So when I choose my shows, I *usually* only choose topics which are part of the well established canon of explanations. That is to say, If you asked physicists in the field how something worked, they would mostly agree. The kind of thing that gets printed in undergraduate textbooks, you know? I have been deliberately staying *away* from the forefront of physics, because it’s a tree where branches are constantly being pruned away or dying of old age. Not that it’s not exciting, or that the people involved are not super clever… It is and they are… but from the audience perspective, finding out that a topic you heard about is not true.. it’s kind of disheartening? it makes you want to give up on paying attention, you know?

And that’s why we stick to topics which are pretty well established both theoretically and experimentally. As I said above, I expect most of our explanations to be usurped in the next 100 years… but that’s plenty of time.

So why did I break with my pattern and cover BICEP2? it’s because the inflation model IS ALMOST canon in cosmology. It’s ubiquitous and *pretty much* accepted, theoretically. Like the Higgs boson, there’s still theoretical room for it NOT to exist, but less work would be involved for everyone if it DID.  I have resisted, since the start of the show, doing inflation as a topic because it had  not been verified experimentally. The BICEP2 results gave Inflation the observational verification it needed. (also, it involved a lot of great physics!)

TL:DR “Meh. that’s science for ya.”

Episode 46: Burning Twice as Bright with Alasdair Stuart


This is what a Hertzprung-Russel diagram looks like in real life. Look at all those peas on that placemat. wouldn't it be great if this podcast wasn't pure audio? OH WELL!

This is what a Hertzprung-Russel diagram looks like in real life. Look at all those peas on that placemat. wouldn’t it be great if this podcast wasn’t pure audio? OH WELL!

I’m pretty happy because Alasdair Stuart (from Pseudopod) has returned to the show, and we get to tell him about STARS!

We talk about the different kinds of stars, and what happens on the insides and different kinds of fusion, and the lifecycle of stars and just ALL SORTS OF FASCINATING JAZZ.

Physicists: Vicky Scowcroft, James Silvester


Intro Music: Ted Leo and the Pharmacists 

Exit Music: John Vanderslice 


Episode 45: The Thumbprint Of Creation With Ryan North

the cosmic microwave background polarization

the cosmic microwave background polarization`

LOOK AT THIS FRIGGING THING ABOVE ME! it’s a photo of the cosmic microwave background, and the lines are the polarizations measured by the BICEP2 telescope at the south pole.

note how the lines swirl.

This effect is being caused by primordial gravitational waves: gravitational waves which were generated during the INFLATION epoch when the universe was less than a trillionth of a second old.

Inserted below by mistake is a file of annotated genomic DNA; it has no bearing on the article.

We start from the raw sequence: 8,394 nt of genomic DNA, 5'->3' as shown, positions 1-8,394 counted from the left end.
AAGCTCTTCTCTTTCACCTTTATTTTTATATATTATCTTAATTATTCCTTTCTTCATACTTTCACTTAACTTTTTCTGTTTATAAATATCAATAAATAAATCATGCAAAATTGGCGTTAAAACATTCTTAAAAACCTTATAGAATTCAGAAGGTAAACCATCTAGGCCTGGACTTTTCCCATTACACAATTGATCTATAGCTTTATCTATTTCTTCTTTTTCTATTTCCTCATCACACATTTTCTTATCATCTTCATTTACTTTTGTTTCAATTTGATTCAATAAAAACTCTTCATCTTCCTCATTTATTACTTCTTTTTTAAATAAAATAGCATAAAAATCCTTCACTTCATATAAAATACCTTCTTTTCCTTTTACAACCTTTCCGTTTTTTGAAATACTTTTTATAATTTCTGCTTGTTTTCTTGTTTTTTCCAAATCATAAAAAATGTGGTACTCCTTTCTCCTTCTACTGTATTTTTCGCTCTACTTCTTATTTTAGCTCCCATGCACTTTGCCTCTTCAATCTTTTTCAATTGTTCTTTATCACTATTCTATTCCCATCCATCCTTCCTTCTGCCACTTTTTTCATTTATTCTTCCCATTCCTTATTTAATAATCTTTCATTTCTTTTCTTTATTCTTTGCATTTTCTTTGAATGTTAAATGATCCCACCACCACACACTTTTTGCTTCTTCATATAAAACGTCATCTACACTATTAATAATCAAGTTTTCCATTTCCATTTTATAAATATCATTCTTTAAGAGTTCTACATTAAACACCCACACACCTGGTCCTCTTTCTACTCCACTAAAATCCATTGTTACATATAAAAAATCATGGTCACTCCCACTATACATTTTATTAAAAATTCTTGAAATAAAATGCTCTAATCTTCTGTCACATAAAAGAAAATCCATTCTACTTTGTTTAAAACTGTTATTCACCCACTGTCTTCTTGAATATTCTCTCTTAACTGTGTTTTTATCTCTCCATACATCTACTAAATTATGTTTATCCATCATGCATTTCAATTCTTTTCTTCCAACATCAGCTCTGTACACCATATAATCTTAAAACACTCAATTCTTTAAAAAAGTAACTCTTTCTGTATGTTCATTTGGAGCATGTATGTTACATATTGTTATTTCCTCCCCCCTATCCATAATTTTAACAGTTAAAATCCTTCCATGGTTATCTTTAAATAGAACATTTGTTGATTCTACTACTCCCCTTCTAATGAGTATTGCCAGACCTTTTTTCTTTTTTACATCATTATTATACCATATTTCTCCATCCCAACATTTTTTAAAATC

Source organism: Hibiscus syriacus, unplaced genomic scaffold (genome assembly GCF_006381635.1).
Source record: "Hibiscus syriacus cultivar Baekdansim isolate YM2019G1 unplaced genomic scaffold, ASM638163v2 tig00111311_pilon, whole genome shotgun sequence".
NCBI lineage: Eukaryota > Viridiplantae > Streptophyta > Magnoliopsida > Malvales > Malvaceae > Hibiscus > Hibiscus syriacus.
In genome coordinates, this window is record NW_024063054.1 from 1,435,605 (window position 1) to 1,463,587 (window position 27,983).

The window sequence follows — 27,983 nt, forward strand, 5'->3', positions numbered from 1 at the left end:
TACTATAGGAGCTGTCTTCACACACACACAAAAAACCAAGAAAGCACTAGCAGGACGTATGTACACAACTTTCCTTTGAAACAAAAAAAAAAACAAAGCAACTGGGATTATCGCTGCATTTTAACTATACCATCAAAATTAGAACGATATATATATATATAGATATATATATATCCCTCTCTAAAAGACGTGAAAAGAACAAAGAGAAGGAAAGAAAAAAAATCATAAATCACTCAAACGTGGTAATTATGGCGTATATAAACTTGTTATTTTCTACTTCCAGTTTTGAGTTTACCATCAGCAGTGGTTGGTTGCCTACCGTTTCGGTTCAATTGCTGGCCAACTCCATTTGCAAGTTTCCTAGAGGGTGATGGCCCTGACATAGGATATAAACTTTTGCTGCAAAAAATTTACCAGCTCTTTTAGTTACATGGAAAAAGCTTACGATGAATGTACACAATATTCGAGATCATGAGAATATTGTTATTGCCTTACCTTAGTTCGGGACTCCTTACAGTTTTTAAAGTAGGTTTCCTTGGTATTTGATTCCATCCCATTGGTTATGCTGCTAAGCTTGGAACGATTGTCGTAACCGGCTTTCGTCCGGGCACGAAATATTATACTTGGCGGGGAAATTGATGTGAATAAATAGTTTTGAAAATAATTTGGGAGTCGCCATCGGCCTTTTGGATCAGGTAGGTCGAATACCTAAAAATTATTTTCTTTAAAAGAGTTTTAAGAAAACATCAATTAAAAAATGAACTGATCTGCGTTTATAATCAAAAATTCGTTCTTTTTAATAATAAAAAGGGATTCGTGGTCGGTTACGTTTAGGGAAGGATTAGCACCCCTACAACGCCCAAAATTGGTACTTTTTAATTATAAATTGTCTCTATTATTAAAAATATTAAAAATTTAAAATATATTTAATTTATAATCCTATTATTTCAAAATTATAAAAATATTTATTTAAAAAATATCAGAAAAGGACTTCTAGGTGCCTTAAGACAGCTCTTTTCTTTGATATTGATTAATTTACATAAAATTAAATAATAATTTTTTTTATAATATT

up until now, no one was sure if Inflation occurred. There was circumstantial evidence in favour of it, but no one was sure. Well we’re pretty sure now! LOOK AT THAT.

this is what we’re talking about in today’s show and it’s SO AWESOME.


The guest today is Ryan North. are you reading his comics? Because you probably should, because they’re amazing.

you should probably also look up Dr. katie mack, she is a twitterer , and a science blogger and also a mini podcast of her own.

Physicists: Katie Mack, Mike Zemcov


Intro Music: Ted Leo and the Pharmacists 

Exit Music: John Vanderslice 


Good news! I was wrong and now we’ll eat cake and make a show!


So on a recent show with Taylor Mali, he asked us… essentially, why scientists thought they knew everything? I suppose from an outsider perspective we act like we do. And indeed, we understand SO MUCH. But we were quick to correct him: we make no claims for universal understanding, nor is the joy of science the smugness of knowing a ton. No, the joy of science is in exploring that which is NOT known. the frontier of our understanding is vast, and being wrong (and occasionally right) about our guesses are the reason we get out of bed.

anyway. I’m super happy, because today I WAS WRONG. and wrong in a big way.

I am sure that you’ve read the headlines. 

the deal is that I would put (a small amount of) money on two things, up until last week:

1. Inflation is a cosmological solution to an aesthetic/philosophical problem, and that it probably didn’t happen. and EITHER WAY, we would never know because there aren’t any detectable signals which would be distinguishable.

2. Primordial gravitational waves will never be detected, directly or indirectly.

Indeed, part of my PhD thesis involved some simulations which spat out spectra for primordial gravitational waves. So part 2. was RATHER PESSIMISTIC on my part. nevertheless…

I WAS WRONG on both points!


now listen, nothing is certain, and everything should be taken carefully and conservatively…

but it’s amazing. I’m amazed.

Also, up until now, many of my experts had suggested a show on Inflation, and I’d always said no… because there were no observational verifications.

so. I’m happy to say that the next episode of the titanium physicists podcast, we’ll be talking about inflation, and the exciting news.

but tonight? CAkE!